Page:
UAW president candidates offer competing visions as runoff starts – Detroit News

Candidates for president of the United Auto Workers laid out competing visions and cast each other as out of touch with rank-and-file members as voting kicks off in a runoff election for the union’s top leadership position.
UAW President Ray Curry and challenger Shawn Fain faced off in a debate Thursday during which they fielded questions — some submitted by members — about the auto industry’s transition to electric vehicles and the implications for legacy manufacturing jobs, the experience and approaches they would bring to the bargaining table with the Detroit Three ahead of key contract negotiations later this year, and how they would uplift the voices of academic workers who now make up a sizable portion of the UAW’s membership, among other issues.
The hour-long forum was moderated by Steven Greenhouse, a senior fellow at The Century Foundation and former New York Times labor reporter, and took place as ballots started to go out to members Thursday.
Both Curry, the union’s president since 2021, and Fain, an international UAW administrative representative in the Stellantis Department, touted their experience serving in various roles in the Detroit-based union while casting the other as not being attuned to the needs of the membership.
Fain argued that Curry and other members of the Reuther Administrative Caucus are out of touch with the issues facing rank-and-file members, such as tiered wage and benefit systems and high inflation. He contended that Curry has not been proactive enough in his approach to shoring up jobs amid the electrification of the auto industry. And he cast UAW leadership as being too cozy with management and vowed to take a more aggressive posture.
“Automakers have announced joint venture after joint venture, but we’ve seen zero plan and zero action to lock down this work under our master agreements,” Fain said. “We need a change in perspective. We need leadership with a will to fight, and with real plans to take on our employers strategically. It’s time we put corporate America on notice that our members deserve their fair share and we’re coming for it.”
Curry, meanwhile, highlighted his “wealth of experience” in various leadership roles, including as a regional director and secretary-treasurer before taking over the UAW’s top job. He touted himself as the candidate who has been doing the work of leading the union and fighting for members and argued that Fain’s position in the Stellantis Department keeps him removed from the action.
“While I was doing the work out on the picket lines, while I was doing the work fighting with employers, while I was doing the work standing with employers, my opponent was sitting behind a desk in a training center,” he said.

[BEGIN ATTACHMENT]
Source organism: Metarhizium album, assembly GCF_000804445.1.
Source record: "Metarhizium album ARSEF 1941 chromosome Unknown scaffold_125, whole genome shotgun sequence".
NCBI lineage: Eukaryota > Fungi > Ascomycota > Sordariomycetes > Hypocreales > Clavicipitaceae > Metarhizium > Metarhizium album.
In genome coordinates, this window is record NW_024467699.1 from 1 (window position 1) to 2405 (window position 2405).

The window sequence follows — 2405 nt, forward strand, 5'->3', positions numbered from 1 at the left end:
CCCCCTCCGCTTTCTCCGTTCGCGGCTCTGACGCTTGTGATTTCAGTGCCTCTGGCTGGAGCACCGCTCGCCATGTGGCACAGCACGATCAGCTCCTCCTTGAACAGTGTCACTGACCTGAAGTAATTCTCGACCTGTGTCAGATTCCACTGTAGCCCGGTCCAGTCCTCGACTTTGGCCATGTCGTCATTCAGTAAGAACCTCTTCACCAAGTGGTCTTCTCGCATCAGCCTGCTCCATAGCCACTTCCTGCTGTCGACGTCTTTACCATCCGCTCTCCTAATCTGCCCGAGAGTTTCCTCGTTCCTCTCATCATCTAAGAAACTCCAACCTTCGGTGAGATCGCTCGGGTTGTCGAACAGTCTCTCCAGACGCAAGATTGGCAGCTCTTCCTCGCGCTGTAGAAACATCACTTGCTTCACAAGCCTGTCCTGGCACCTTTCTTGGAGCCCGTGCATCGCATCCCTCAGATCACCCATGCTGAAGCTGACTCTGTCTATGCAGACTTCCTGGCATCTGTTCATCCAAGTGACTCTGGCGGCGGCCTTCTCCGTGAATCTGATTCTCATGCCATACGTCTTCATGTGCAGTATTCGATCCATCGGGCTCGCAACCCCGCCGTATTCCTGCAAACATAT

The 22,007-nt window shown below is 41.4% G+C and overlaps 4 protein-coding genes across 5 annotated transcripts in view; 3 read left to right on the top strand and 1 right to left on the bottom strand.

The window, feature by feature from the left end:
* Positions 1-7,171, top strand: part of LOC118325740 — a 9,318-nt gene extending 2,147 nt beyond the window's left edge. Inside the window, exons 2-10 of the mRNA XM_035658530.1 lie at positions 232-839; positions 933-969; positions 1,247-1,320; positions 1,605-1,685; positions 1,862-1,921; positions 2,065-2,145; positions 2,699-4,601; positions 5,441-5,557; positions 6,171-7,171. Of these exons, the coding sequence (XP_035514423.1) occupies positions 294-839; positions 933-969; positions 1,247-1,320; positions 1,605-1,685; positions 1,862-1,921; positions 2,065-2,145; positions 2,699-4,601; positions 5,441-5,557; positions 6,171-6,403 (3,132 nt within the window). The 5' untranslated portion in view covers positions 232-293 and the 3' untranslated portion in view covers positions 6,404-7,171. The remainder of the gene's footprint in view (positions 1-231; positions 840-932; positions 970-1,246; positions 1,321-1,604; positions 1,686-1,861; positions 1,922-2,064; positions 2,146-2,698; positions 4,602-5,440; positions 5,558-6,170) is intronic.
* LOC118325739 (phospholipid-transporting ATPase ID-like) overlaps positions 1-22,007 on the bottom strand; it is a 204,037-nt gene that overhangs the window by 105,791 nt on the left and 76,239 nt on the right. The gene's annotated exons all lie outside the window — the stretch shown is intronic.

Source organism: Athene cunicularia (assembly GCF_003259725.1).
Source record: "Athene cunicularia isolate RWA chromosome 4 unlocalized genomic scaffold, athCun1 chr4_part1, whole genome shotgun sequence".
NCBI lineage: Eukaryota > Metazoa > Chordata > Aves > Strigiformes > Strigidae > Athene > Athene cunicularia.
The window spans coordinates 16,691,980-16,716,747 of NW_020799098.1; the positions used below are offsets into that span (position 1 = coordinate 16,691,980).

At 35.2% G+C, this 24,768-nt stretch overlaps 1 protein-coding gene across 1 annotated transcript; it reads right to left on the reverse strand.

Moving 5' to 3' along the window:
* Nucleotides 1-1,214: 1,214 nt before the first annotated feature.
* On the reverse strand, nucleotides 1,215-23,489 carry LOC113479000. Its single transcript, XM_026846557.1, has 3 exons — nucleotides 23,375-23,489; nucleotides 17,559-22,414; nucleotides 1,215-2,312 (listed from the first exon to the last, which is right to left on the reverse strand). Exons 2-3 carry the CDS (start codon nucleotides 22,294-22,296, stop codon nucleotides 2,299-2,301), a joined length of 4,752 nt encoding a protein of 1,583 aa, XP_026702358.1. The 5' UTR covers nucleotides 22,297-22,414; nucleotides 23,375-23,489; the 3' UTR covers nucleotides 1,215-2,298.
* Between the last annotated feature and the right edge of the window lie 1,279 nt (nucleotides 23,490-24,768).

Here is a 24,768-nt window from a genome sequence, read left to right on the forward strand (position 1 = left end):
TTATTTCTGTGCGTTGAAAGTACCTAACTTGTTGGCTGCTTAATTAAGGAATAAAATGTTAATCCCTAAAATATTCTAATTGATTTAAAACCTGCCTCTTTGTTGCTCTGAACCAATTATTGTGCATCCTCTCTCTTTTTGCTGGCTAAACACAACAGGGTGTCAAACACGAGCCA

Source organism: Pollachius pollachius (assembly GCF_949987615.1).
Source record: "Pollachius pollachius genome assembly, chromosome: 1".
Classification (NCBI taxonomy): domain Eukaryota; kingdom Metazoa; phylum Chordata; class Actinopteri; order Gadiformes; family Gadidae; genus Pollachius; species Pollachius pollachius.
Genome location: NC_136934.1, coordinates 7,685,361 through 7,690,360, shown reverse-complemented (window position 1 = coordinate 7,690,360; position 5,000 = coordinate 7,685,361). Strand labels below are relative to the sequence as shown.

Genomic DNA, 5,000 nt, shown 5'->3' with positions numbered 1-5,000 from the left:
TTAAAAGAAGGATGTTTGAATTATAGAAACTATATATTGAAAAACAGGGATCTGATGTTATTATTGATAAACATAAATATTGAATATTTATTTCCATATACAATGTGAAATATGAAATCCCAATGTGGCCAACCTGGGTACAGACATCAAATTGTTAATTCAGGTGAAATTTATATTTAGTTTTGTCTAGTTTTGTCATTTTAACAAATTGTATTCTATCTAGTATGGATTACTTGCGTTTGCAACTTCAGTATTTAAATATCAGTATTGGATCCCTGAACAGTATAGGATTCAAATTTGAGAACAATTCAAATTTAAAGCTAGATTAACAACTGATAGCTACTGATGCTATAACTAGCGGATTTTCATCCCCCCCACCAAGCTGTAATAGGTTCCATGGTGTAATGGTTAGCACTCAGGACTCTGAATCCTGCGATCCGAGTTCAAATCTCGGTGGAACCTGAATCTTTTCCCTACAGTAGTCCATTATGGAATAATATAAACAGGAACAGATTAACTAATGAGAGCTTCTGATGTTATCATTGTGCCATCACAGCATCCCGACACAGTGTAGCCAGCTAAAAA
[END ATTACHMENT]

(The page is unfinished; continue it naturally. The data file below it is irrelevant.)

Curry cast himself as a leader of reform initiatives within a union whose reputation was damaged by a years-long corruption scandal. He also promised to fight to represent workers building electric vehicles and batteries, noting that the UAW already represents workers building Detroit Three EVs like the Cadillac Lyriq and Ford F-150 Lightning.
The UAW under Curry recently won a key organizing victory when workers at a joint-venture battery plant in Ohio voted for union representation. Still, Fain criticized Curry’s approach to organizing battery-manufacturing JVs, arguing that the UAW could be more proactive.
“What we are seeing from Curry is too little, too late,” he said. “Organizing a joint venture after the fact like they did at Ultium leaves us open to worse wages and worse benefits.”
Curry, meanwhile, pointed out that he’s now at the bargaining table negotiating a contract for Ultium LLC workers: “We’re not being ignored. Our voice is being heard.”
Runoff elections are taking place for the offices of international president, international vice president and Region 9 director after candidates in those races failed to clear the vote threshold needed to win.
Vote tabulation in the UAW’s first-ever direct election of International Executive Board members — which had just 11% voter turnout — wrapped up last month. The election shook up the Reuther Administrative Caucus’s decades-long grip on the union’s top leadership, with opposition candidates winning the races for secretary-treasurer, two vice president positions and two regional director roles. An independent candidate beat an incumbent in another regional director race.
Curry’s candidate slate, backed by the Administrative Caucus, held on to five regional director positions.
The mailing of ballots for the runoff election began Thursday. Members who haven’t received a ballot by Jan.19 and believe they are eligible to vote can request one at or 855-433-8683. Ballots must be returned by Feb. 28, with vote tabulation slated to begin March 1. Additional information about the election is available at and at
Twitter: @JGrzelewski


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